• To dim the light, start with the light in the off position. Then double tap the light paddle switch and hold on the second tap. While pressing the light paddle switch, press and hold the laser switch until the desired brightness level is achieved.

IV. Testing

The ‘mint green’ LED is surprisingly bright for its size and power source. Identifying items and objects in otherwise complete darkness out to ten yards is not a problem. I’m fairly confident that in the longest open part of my house, maybe 15 yards, I could detect if an unknown individual was carrying a weapon or a cell phone. That’s the most practical test as you are going to get for a defensive weapon light. At lower brightness settings the LED acts more as a navigational light than a primary weapon light.

The green laser pops at any ambient light level, including broad daylight. I easily painted trees that were 75 yards away with the sun shining. And even at that distance the dot stayed relatively the same size. In darkness, the green laser is equally impressive, illuminating targets out to about 100 yards. Sweet.

Two yards. Indoors.

Eye-level, suppressed.

TFB REVIEW: LaserMax Spartan Light/Laser - Inside Illumination.

Two yards. Indoors.

Chest level, suppressed.

TFB REVIEW: LaserMax Spartan Light/Laser - Inside Illumination.

Twelve yards with the light and laser. Outdoors.

The steel turkey target is approximately 10″X10″.

TFB REVIEW: LaserMax Spartan Light/Laser - Outside Illumination.

Twelve yards with only the light. Outdoors.

TFB REVIEW: LaserMax Spartan Light/Laser - Outside Illumination.

Twelve yards with only the laser. Outdoors.

TFB REVIEW: LaserMax Spartan Light/Laser - Outside Illumination.

Twenty five yards with only the light. Outdoors.

TFB REVIEW: LaserMax Spartan Light/Laser - Outside Illumination.

Twenty five yards with the light and laser. Outdoors.

TFB REVIEW: LaserMax Spartan Light/Laser - Outside Illumination.

V. Conclusions

Overall, the Spartan is a complete, useable light/laser package for defensive applications and general shooting sports. In all honesty, I was a bit skeptical of the advertised performance – when I think of a weaponlight that includes a green laser, my mind immediately applies a $400 price tag. So I figured that LaserMax had to cut corners somewhere.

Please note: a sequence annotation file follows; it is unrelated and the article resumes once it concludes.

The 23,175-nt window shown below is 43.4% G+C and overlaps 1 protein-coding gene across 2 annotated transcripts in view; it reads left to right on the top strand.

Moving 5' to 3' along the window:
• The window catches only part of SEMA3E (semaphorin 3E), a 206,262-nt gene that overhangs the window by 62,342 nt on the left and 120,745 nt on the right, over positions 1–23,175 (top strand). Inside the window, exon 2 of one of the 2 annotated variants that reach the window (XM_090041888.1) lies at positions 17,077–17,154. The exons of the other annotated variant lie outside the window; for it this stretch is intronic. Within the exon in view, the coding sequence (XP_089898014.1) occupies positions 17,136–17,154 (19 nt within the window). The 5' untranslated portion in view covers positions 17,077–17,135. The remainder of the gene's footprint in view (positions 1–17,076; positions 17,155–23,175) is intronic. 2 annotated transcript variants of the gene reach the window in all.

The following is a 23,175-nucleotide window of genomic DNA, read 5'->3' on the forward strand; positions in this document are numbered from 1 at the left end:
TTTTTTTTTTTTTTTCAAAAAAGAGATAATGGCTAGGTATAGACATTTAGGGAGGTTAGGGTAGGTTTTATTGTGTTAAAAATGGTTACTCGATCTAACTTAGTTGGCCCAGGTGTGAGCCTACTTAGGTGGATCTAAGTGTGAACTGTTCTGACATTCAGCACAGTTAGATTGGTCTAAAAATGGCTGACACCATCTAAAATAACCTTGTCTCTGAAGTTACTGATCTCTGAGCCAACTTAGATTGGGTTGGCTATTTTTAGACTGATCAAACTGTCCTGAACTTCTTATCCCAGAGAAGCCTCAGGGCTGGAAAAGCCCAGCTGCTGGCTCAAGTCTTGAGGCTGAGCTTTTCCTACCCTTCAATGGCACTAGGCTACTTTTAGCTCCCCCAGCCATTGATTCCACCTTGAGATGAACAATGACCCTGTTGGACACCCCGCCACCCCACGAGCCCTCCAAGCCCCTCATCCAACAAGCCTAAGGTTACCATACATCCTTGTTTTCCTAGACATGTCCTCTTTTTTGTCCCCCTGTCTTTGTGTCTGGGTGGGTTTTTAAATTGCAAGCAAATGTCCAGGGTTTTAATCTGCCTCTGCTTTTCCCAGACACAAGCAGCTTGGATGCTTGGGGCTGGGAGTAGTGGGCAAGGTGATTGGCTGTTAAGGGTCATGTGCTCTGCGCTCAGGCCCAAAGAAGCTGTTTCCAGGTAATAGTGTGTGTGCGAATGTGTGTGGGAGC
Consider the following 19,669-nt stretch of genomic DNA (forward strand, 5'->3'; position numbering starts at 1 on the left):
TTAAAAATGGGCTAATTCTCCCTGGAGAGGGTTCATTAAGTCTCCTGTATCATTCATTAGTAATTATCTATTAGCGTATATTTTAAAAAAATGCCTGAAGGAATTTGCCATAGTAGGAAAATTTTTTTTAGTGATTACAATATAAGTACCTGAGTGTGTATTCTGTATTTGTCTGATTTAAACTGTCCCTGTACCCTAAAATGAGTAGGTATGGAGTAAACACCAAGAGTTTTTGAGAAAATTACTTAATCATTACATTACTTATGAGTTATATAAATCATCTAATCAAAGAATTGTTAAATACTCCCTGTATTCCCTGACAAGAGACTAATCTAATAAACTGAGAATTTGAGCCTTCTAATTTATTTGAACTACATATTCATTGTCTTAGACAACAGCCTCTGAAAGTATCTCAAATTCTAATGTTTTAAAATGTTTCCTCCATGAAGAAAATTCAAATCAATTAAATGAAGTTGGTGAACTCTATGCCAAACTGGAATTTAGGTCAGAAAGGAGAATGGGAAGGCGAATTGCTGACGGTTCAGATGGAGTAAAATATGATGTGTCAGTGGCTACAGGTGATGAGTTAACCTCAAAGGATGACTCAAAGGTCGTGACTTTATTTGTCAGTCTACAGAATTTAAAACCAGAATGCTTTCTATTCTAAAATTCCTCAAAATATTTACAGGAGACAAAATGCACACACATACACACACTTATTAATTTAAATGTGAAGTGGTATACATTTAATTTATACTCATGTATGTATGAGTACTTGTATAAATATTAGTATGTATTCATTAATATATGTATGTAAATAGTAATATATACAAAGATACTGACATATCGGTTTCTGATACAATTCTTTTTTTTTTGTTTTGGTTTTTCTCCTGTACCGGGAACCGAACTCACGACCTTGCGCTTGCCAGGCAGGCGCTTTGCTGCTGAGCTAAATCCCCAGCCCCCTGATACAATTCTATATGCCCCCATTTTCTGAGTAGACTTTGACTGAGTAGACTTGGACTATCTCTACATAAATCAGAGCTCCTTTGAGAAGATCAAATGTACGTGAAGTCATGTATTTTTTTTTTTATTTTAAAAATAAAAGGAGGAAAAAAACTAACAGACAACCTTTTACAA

I was pleasantly surprised to find that the light is bright and useable, the laser is strong and accurate and the programmable settings work as advertised.

As I like to remind all our readers, managing expectations is the key to buying the right gear. Whereas the Spartan is perfectly capable of living on your nightstand gun, expecting to use it for long range applications like whomping ISIS leaders at range is beyond the scope of it’s design.

My one request: I’d like to see LaserMax improve on the Spartan by changing the battery compartment to a sealed screw cap on the front that doesn’t require unmounting the whole device from the gun to change the battery. (Safely and completely breaking down the pistol first, of course.)

Anyway, let’s break it down.

Not so good:

  • Battery – Only accessible by unmounting the light from the rail, requiring a re-zero check.


  • Paddle Switches: There is a slight rattle/play when the light is moved. It’s less noticeable when mounted on a rail.
  • Finishing – Visible seams, mold marks and indentations that could be easily addressed with tighter tolerances and a little buffing.


  • Light – Bright greenish light for a small LED.
  • Laser – Daylight visible out to 50-100 yards
  • Programmable – Different modes, light levels and an auto-shutoff feature.
  • Accurate – Rounds hit where you aim. Holds zero under heavy recoil.

VI. Final Thoughts

There is little doubt in my mind that the future of weapon light and laser combinations will be an evolution of products similar to the Spartan – small, lightweight, powerful, great battery life and programmable settings. LaserMax did a really good job at producing a well thought out piece of gear at an impressive price point.

Even with its minor deficiencies, if you are in the market for a weapon light/laser combo, I can recommend the LaserMax Spartan. I suggest opting for the green laser model – the price difference is minimal and a green aiming dot trumps a red aiming dot every time, especially in daylight situations.

From the LaserMax website:

Capitalizing on the most visible wavelength in the color spectrum, Spartan Light & Laser delivers 120 Lumens of groundbreaking Mint Green™ LED light and quickly adapts to a multitude of rail platforms with exclusive Rail Vise Technology. Lasers come in red or daytime green. This is LaserMax’s first offering that uses a readily available AAA battery. Spartan Light & Laser packs vital target identification and illumination capabilities into the smallest housing available today. Protected by a 5-year warranty, Spartan™ Light & Laser are priced for every shooter’s budget at just $175 for red (SPS-C-R) and $215 for green (SPS-C-G). LaserMax is now accepting pre-orders for the next production run.